The Cleveland Cavaliers acquired guards Iman Shumpert and J.R. Smith from the New York Knicks last night as part of a three-team deal that sent Dion Waiters to the Oklahoma City Thunder in a move designed to help the Cavs win right now. Financially, the Cavs' deal doesn't affect their status as a luxury tax team (Cleveland is still roughly $3 million over the tax line), although Shumpert will hit restricted free agency this summer and Smith holds a player option for next year.
So what should we think of this deal? I try to figure that out here.
What the Cavs received
On top of Shumpert and Smith, the Cavs received a first round pick from the Thunder. It's top-18 protected this year and then top-15 protected next year. Considering that the Thunder are very good, the Cavs are probably going to get that pick before it turns into two second round picks ahead of the 2017 NBA Draft. With the pick from the Memphis Grizzlies still coming, plus the Cavs' own first round pick in the upcoming draft, Cleveland now has a decent treasure chest of first-round picks to either use in the draft or use in a trade (note: until the selection is made, the Cavs cannot trade their own first round pick). The selections aren't lottery picks, but it's the best the Cavs can get. Perhaps one turns into a big man such as Denver's Timofey Mozgov.
In Smith and Shumpert, it's a bit of wait and see. Shumpert, who is currently out with a shoulder injury, figures to immediately start at shooting guard. His defensive abilities mean, in theory, that he instantly becomes Cleveland's best wing defender, but we'll have to see his his reputation lives up his actual ability. Offensively, David Blatt will have to see how Shumpert fits in and if teams even somewhat respect him as a shooter.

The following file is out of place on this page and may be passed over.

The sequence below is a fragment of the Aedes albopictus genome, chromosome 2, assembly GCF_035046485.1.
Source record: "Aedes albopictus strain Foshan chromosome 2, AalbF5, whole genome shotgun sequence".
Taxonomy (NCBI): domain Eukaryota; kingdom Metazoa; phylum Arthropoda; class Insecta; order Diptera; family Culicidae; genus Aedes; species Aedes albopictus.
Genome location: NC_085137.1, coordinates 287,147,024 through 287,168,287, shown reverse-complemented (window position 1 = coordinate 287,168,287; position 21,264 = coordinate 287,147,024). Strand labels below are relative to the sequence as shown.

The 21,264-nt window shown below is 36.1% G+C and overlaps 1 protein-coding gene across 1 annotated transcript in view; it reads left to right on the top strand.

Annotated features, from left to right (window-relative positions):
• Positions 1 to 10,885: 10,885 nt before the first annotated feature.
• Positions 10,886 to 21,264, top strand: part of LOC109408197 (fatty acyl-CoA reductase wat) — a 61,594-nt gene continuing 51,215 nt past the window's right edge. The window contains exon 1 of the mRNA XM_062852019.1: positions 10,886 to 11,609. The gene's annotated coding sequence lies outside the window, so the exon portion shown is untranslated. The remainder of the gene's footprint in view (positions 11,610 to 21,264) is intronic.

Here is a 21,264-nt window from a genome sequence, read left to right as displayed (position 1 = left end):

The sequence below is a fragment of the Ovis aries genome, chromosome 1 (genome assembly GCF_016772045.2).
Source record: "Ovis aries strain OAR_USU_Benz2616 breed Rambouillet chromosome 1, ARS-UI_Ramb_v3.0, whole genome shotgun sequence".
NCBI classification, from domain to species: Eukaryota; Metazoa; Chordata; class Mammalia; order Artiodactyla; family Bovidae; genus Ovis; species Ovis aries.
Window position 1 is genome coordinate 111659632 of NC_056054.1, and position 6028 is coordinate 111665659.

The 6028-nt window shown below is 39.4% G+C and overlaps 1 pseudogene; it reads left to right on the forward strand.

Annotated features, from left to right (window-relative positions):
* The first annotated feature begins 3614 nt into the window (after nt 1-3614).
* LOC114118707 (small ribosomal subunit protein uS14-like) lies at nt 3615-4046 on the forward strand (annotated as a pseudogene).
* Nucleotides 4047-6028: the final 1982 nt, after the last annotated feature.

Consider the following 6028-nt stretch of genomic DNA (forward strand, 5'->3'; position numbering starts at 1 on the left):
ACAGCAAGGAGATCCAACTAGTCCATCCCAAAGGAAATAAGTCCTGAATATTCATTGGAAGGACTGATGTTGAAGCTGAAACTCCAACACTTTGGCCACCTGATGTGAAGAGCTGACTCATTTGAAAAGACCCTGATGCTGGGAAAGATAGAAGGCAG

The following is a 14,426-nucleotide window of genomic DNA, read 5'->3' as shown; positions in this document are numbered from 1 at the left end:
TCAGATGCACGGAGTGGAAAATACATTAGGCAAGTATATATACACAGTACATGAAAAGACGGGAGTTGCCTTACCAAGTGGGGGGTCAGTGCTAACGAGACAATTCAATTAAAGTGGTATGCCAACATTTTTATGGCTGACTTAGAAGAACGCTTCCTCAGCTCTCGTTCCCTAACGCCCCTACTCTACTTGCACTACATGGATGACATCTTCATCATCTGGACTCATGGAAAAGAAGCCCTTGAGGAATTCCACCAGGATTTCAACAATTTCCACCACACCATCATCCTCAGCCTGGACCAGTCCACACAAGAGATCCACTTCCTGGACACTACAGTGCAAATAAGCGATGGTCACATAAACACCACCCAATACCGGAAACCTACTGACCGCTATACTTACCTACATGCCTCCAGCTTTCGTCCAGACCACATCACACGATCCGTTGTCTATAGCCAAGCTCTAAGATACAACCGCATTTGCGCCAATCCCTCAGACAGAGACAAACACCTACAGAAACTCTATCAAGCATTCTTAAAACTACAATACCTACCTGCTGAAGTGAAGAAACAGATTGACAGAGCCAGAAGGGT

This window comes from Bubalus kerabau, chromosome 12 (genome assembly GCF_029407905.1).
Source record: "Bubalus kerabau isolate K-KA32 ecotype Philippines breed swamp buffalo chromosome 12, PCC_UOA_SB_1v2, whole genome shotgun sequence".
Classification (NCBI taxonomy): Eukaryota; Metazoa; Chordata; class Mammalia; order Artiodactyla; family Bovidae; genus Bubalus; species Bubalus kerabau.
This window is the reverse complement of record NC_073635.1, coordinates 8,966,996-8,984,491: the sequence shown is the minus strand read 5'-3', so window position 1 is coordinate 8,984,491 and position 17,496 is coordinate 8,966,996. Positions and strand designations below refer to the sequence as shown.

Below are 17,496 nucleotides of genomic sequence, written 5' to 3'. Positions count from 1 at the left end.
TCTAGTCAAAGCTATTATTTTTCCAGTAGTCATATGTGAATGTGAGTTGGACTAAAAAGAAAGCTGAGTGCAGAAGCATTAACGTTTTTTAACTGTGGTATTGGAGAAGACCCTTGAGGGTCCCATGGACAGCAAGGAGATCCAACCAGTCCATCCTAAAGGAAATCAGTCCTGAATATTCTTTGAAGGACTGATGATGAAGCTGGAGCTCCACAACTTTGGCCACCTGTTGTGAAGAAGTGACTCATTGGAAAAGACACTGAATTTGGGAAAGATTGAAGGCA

As for Smith, he should replace Waiters off the bench as a creator and shooter. Again, in theory, Smith should be a better 3-point shooter than Waiters and is a better fit. His shooting numbers, however, are down from when he won NBA Sixth Man of the Year in 2012-13 and it's hard to gauge what exactly Smith is at this point. Perhaps playing for a winning team again returns him to some semblance of his 2012-13 form.
What the Cavs gave up
Waiters' departure was the headline of the deal and rightfully so. Waiters was a top-five pick for the Cavs and was seen as a building block next to Kyrie Irving and Tristan Thompson. But Waiters never really perfectly meshed with Irving on or off the court and didn't really work with the new-look Cavaliers this season. His shooting went down across the board and despite a few big games, he was often underwhelming offensively. Defensively, despite having some of the physical tools to be a plus defender, Waiters never really figured it out in Cleveland.
The talent was there, however, and Waiters was the only creator on the bench. His never defined role will need to be replaced, likely by Smith. Losing Alex Kirk and Lou Amundson really is a non-factor for the Cavs. If they were good enough to play and fix Cleveland's big man woes, they would have played more than sparing minutes. Everything considered, the Cavs didn't give up much for the assets received.
Again, the tricky part of this deal will be the finances. This might be a short-term band-aid, but that's to be determined. And it's not as if the Cavs were that financially flexible anyway.
The Final Verdict
On paper, this deal makes a lot of sense for the Cavs. Shumpert won't 100 percent fix the Cavs' noted defensive woes - he's good, but not that good - and we'll have to see how Smith fits. We'll also have to see how the rotation is affected. It seems possible that Mike Miller loses his spot, but maybe both Miller and Matthew Dellavedova see minute reductions. For now, as we haven't even seen the Cavs play a game yet, the Cavs get a B for this deal.
And maybe we get to see this in a Cavs uniform.